Customer Support: Handling the Unknown


I’ve been around the CSR (customer support representative) game most of my life. I’ve interacted with customers in person, and through email, chat programs, and over the phone to solve/resolve an array of disputes.  I’ve held just about every position from the front line grunts to the hiring manager and everything in-between.  I like to think I’ve seen it all.

unsureI also like to think of myself as a relatively knowledgeable guy who has most the answers.  I mean, everyone likes to think they have all the answers all the time, right?  Especially in Customer Service, where you are the help desk, and customers believe you to be the topic expert.  But the dirty little secret is… we don’t always have the answers you need.   To be honest, CSRs lacking vital information happens more often than you would like to think. And THIS is where you separate a mere support agent (it’s my job) from an elite support agent (this is my career): How a CSR deals with the unknown.

First rule in handling the unknown: Remember the other person on the other end is counting on you to fix their issue.  That person does not want to hear (or need to know) that you don’t have the answer to their problem, or that you’re confused, or that you are unsure of information.  Be proactive by instilling necessary confidence: you are going to resolve their issue. With a sense of confidence and understanding, the customer will not doubt your abilities, your company’s service, and things go a lot smoother.

Who are your resource points?  Remember you work with a team of talent, and typically you will have varying levels of knowledge, either within tech or the product itself.  Reach out to your teammates, reach out to peers or friends in other departments.  Sometimes it’s best to have a connection within the QA department (they see and experience just about everything).  Reach out to your network quickly, and through whatever means you have setup within your work place.  But remember — don’t burn your peers by peppering them with constant questions. Make sure you’re always doing the due-diligence, and that you’re never a repeat-offender (aka, if someone sends you the link you’ve probably irked a co-worker with too many requests, and its time to do your homework).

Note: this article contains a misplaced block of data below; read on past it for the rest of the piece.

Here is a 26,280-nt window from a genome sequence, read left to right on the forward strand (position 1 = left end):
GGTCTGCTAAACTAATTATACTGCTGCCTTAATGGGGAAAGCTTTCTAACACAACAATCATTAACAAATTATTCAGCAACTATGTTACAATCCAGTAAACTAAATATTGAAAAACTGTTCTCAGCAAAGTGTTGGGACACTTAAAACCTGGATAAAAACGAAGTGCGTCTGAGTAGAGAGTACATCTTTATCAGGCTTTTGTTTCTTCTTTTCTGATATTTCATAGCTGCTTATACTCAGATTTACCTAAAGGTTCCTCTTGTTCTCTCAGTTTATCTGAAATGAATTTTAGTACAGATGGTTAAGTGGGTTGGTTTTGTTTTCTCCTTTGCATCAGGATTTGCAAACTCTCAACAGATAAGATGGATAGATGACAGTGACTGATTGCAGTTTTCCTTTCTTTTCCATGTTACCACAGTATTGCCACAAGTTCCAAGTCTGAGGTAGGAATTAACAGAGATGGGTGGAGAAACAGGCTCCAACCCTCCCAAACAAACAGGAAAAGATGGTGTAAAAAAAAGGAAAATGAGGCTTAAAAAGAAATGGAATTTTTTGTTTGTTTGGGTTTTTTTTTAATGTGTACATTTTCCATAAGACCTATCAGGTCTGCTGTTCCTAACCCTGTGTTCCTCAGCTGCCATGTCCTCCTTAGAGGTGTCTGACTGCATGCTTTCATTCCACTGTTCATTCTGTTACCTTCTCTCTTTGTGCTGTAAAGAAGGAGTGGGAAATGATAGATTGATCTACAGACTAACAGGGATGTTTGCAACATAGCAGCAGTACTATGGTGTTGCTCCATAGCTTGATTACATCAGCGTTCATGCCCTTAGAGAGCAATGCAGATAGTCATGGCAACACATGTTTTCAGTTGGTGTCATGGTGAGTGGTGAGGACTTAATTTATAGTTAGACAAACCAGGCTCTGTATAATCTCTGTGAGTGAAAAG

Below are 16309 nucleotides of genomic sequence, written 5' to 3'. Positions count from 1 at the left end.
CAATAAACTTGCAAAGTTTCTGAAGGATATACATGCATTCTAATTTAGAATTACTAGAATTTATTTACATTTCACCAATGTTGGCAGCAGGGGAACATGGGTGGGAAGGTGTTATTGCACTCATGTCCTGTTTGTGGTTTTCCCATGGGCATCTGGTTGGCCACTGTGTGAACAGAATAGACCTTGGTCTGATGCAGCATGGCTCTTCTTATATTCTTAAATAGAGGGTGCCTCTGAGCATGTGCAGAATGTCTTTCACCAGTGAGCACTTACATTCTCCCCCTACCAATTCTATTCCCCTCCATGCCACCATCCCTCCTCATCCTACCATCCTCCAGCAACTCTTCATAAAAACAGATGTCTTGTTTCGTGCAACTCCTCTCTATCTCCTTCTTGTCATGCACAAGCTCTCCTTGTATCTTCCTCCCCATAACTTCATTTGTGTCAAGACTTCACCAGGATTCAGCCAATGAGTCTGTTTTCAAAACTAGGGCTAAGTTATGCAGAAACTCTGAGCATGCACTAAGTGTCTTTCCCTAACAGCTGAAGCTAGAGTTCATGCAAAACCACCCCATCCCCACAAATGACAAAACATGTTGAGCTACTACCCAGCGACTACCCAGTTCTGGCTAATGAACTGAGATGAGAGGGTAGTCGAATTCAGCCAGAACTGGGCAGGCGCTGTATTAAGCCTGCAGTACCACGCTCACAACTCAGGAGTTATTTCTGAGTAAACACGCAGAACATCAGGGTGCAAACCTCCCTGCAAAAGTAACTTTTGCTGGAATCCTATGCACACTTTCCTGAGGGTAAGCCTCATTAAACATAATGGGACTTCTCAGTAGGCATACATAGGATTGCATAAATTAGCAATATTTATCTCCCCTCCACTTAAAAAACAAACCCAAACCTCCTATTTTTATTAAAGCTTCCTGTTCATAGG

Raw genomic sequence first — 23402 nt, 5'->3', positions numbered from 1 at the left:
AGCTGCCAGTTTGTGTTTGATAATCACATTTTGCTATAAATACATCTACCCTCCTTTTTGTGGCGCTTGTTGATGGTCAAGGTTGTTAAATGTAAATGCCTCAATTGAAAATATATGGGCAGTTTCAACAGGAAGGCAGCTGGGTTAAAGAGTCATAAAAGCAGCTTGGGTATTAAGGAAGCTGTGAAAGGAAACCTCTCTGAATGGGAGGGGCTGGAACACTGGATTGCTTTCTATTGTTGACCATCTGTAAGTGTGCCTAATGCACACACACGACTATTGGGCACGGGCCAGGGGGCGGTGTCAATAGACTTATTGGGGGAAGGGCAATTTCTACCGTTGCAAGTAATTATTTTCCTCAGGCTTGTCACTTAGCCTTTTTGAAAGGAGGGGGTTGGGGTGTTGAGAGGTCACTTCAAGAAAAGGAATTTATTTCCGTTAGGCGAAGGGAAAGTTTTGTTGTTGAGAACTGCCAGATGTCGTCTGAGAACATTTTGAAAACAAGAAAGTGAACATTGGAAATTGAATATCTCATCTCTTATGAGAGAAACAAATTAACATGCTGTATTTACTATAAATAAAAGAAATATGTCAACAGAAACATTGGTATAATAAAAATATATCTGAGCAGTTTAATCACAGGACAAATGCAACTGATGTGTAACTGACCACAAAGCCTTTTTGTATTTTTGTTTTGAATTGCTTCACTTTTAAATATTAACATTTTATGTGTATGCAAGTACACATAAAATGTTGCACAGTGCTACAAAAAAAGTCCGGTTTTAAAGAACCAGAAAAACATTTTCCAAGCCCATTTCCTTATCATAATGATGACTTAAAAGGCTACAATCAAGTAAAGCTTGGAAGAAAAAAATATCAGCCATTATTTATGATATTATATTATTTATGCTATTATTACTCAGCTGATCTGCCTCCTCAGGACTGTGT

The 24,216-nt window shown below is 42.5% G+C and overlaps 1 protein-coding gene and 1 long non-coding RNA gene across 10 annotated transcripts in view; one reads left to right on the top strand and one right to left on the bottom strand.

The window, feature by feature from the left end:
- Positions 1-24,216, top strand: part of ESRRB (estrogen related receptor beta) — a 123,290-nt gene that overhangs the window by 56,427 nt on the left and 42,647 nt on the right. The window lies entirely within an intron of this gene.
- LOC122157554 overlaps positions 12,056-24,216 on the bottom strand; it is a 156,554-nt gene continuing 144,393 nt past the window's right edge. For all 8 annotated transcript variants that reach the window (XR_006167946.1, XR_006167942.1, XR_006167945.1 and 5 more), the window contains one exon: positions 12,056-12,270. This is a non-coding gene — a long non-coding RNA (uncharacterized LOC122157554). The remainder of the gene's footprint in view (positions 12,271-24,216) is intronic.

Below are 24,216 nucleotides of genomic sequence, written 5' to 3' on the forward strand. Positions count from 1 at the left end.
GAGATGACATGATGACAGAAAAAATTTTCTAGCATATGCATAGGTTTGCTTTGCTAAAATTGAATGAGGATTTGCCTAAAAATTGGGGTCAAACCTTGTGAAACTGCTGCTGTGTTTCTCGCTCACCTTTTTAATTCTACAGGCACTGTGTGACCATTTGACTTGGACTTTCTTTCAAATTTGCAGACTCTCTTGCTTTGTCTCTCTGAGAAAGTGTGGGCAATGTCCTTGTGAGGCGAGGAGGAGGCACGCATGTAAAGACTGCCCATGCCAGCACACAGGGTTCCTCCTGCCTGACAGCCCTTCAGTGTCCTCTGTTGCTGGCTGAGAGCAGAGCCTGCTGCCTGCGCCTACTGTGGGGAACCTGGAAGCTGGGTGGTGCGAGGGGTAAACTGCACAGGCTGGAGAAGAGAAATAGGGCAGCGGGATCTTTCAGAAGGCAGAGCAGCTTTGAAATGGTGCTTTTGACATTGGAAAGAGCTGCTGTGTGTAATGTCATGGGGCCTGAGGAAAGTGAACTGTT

detectiveNo lead for an answer?  Waiting for your peers to come back with answers?  It’s time to “hit the pavement” (so to speak).  Utilize your own investigative skills and search the internet, internal documents, and even prior cases.  Look for tickets logged into your system with issues similar. Becoming a good detective should come hand in hand with being a good support agent.

Lastly, if all the above steps fail, know your escalation paths. You never want to leave a customer without a proper solution (if it can be helped).  If you can do nothing more but to pass it on to another person higher up that’s ok.  Just don’t use it as a crutch, use it as a learning experience.  Try and touch back with the agent it was sent to or look at the ticket at a later time to learn what was done to resolve their issue.

If you practice these steps, then you will become an elite support agent able to tackle any issue, at any job.

Stephen Briggs
Project Manager

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